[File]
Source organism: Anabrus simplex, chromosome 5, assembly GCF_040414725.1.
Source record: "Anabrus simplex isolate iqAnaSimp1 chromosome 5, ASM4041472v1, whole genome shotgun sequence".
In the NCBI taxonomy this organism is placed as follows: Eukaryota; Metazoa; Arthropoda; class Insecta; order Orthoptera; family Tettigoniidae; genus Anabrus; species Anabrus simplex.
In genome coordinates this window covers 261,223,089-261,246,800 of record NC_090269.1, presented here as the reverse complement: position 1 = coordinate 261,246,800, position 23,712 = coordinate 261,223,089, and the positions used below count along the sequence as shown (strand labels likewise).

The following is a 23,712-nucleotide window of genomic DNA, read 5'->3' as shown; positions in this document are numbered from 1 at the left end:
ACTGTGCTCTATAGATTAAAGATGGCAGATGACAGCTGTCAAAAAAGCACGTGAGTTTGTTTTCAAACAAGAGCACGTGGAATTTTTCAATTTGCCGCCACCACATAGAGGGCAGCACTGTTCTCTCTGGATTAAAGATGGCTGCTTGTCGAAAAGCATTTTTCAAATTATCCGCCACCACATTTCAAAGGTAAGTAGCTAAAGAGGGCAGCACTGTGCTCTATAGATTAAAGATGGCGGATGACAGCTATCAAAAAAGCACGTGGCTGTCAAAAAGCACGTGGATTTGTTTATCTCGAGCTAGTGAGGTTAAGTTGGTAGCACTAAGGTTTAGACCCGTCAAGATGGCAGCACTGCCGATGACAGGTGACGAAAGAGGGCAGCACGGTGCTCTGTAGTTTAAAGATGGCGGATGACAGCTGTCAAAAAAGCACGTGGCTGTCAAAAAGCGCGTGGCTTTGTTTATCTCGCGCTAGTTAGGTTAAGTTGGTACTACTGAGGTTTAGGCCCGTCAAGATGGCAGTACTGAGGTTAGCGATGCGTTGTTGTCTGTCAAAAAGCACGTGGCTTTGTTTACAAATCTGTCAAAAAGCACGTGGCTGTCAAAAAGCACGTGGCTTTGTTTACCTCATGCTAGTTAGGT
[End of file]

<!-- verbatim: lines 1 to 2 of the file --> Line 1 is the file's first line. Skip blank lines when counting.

Source organism: Anabrus simplex, chromosome 5, assembly GCF_040414725.1.
Source record: "Anabrus simplex isolate iqAnaSimp1 chromosome 5, ASM4041472v1, whole genome shotgun sequence".